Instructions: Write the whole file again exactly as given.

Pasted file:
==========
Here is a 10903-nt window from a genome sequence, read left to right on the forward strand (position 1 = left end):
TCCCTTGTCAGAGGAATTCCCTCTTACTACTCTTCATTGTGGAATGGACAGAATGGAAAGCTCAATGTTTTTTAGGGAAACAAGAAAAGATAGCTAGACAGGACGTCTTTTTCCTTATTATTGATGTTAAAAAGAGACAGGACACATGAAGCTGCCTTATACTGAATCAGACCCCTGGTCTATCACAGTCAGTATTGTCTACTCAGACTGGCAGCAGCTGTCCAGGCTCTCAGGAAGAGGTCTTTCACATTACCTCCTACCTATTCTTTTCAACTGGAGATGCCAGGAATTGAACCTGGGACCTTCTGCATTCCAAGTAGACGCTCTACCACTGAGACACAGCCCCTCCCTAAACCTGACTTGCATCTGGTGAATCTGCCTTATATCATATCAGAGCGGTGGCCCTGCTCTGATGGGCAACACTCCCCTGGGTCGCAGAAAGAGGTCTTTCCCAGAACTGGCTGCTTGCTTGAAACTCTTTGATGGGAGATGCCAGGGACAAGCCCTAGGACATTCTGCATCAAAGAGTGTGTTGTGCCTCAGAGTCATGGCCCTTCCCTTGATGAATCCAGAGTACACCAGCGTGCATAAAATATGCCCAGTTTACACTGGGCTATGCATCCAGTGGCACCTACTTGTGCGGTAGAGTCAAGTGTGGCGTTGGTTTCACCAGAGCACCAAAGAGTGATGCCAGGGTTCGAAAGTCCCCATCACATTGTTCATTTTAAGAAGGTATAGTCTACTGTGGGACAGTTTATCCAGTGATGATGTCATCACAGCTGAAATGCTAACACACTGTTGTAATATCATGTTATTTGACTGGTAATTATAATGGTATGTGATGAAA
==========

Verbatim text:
Here is a 10903-nt window from a genome sequence, read left to right on the forward strand (position 1 = left end):
TCCCTTGTCAGAGGAATTCCCTCTTACTACTCTTCATTGTGGAATGGACAGAATGGAAAGCTCAATGTTTTTTAGGGAAACAAGAAAAGATAGCTAGACAGGACGTCTTTTTCCTTATTATTGATGTTAAAAAGAGACAGGACACATGAAGCTGCCTTATACTGAATCAGACCCCTGGTCTATCACAGTCAGTATTGTCTACTCAGACTGGCAGCAGCTGTCCAGGCTCTCAGGAAGAGGTCTTTCACATTACCTCCTACCTATTCTTTTCAACTGGAGATGCCAGGAATTGAACCTGGGACCTTCTGCATTCCAAGTAGACGCTCTACCACTGAGACACAGCCCCTCCCTAAACCTGACTTGCATCTGGTGAATCTGCCTTATATCATATCAGAGCGGTGGCCCTGCTCTGATGGGCAACACTCCCCTGGGTCGCAGAAAGAGGTCTTTCCCAGAACTGGCTGCTTGCTTGAAACTCTTTGATGGGAGATGCCAGGGACAAGCCCTAGGACATTCTGCATCAAAGAGTGTGTTGTGCCTCAGAGTCATGGCCCTTCCCTTGATGAATCCAGAGTACACCAGCGTGCATAAAATATGCCCAGTTTACACTGGGCTATGCATCCAGTGGCACCTACTTGTGCGGTAGAGTCAAGTGTGGCGTTGGTTTCACCAGAGCACCAAAGAGTGATGCCAGGGTTCGAAAGTCCCCATCACATTGTTCATTTTAAGAAGGTATAGTCTACTGTGGGACAGTTTATCCAGTGATGATGTCATCACAGCTGAAATGCTAACACACTGTTGTAATATCATGTTATTTGACTGGTAATTATAATGGTATGTGATGAAA